[R. 337, p.968-69 (emphasis added)].
Felts claims promotional money laundering and concealment money laundering are two separate offenses under 18 U.S.C. § 1956(a)(2) and that the district court erred by submitting these two offense as a single charge and refusing to use a special verdict form. Alternatively, Felts argues the judge should have instructed the jury that it must unanimously agree as to which mental state existed (intent to promote or intent to conceal) before finding him guilty. Because Defendant is challenging the jury instructions for the first time on appeal, the Court must review the instructions only for plain error. Prather, 205 F.3d at 1270. Under the “plain error” standard, Defendant must demonstrate (1) an error occurred, (2) the error was plain, and (3) the error affected substantial rights.1 United States v. Olano, 507 U.S. 725, 732, 113 S.Ct. 1770, 1776, 123 L.Ed.2d 508 (1993) (citing Fed.R.Crim.P. 52(b)).
Courts have repeatedly held that “where a statute defines two or more ways in which an offense may be committed, all may be alleged in the conjunctive in one count.” United States v. Bolden, 325 F.3d 471, 487 n. 20 (quoting United States v. LeDonne, 21 F.3d 1418, 1427 (7th Cir.1994)). Proof of any one of those acts conjunctively charged may support a conviction. LeDonne, 21 F.3d at 1427; see also, United States v. Stone, 954 F.2d 1187, 1192 (6th Cir.1992); United States v. Bonanno, 852 F.2d 434, 441 (9th Cir.1988), cert. denied, 488 U.S. 1016, 109 S.Ct. 812, 102 L.Ed.2d 801 (1989); United States v. Clausen, 792 F.2d 102, 105 (8th Cir.1986), cert. denied, 479 U.S. 858, 107 S.Ct. 202, 93 L.Ed.2d 133 (1986). Under § 1956(a)(2), the promotion and concealment prongs are simply two different means by which the requisite mens rea for the single offense of money laundering may be proven. United States v. Stewart, 256 F.3d 231, 248 (4th Cir.2001) (the fact that the defendant possessed two different types of mens rea while completing the financial transactions at issue does not create two distinct offenses). Consequently, it is permissible for district courts to submit “promotional money laundering” and “concealment money laundering” as a single charge on a general verdict form. See Bolden, 325 F.3d at 487 n. 19 (“A single count of an indictment may permissibly allege either one or more of the types of money laundering contained in § 1956(a)(1).”); United States v. Booth, 309 F.3d 566, 572 (9th Cir.2002) (“the jury was permitted to convict if it found that [defendant] had conducted the money laundering transactions either with the intent to promote the unlawful activity or knowing that the transactions were designed to conceal”) (italics in original).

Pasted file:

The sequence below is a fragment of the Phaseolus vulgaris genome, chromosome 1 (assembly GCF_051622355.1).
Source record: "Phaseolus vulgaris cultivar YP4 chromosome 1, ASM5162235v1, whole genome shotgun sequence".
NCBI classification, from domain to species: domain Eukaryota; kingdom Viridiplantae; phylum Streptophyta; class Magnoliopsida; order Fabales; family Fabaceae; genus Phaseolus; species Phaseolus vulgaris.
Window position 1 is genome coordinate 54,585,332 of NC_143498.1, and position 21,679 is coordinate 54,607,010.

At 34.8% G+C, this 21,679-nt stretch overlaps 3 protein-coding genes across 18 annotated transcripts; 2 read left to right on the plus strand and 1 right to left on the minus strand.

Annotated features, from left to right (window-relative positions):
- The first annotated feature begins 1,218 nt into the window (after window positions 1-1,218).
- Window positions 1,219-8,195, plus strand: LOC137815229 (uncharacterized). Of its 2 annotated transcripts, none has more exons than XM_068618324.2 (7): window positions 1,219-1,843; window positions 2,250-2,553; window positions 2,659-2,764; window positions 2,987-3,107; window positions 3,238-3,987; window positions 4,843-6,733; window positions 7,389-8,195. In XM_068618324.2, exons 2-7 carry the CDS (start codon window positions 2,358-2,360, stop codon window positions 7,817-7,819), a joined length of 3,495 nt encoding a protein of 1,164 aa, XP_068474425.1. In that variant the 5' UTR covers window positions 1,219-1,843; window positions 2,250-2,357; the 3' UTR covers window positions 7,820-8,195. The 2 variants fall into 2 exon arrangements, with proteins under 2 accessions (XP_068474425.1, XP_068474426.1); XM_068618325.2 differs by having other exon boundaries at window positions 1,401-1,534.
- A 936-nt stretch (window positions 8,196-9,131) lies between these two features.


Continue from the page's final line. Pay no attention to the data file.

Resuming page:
Furthermore, because the distinction between using money to “promote” unlawful activity and using it to “conceal or disguise the nature of” unlawful activity is minimal, a district court is not required to instruct the jury that it must unanimously agree as to which mens rea the defendant possessed at the time of the offense. United States v. Meshack, 225 F.3d 556, 569 n. 22 (5th Cir.2000), amended on other grounds, 244 F.3d 367 (5th Cir.2001) (a district court's failure to instruct the jury that it must unanimously agree as to which of the two mental states the defendant possessed is not plain error). There is little, if any, risk of unfairness which could result from not treating each mental state as a separate violation. Id. at 569; see also, United States v. Alford, 999 F.2d 818, 820 (5th Cir.1993) (a specific unanimity question is not required where a jury is instructed that it may base a guilty verdict upon § 1956(a)(1)(A)(i) or (B)(i)); United States v. Nattier, 127 F.3d 655, 660 (8th Cir.1997) (the failure to provide a specific unanimity instruction does not constitute error, much less plain error).
Accordingly, because “promotional money laundering” and “concealment money laundering” are two separate offenses that do not require a special verdict form or a specific unanimity instruction, we conclude the district court's instructions to the jury was not error, plain or otherwise.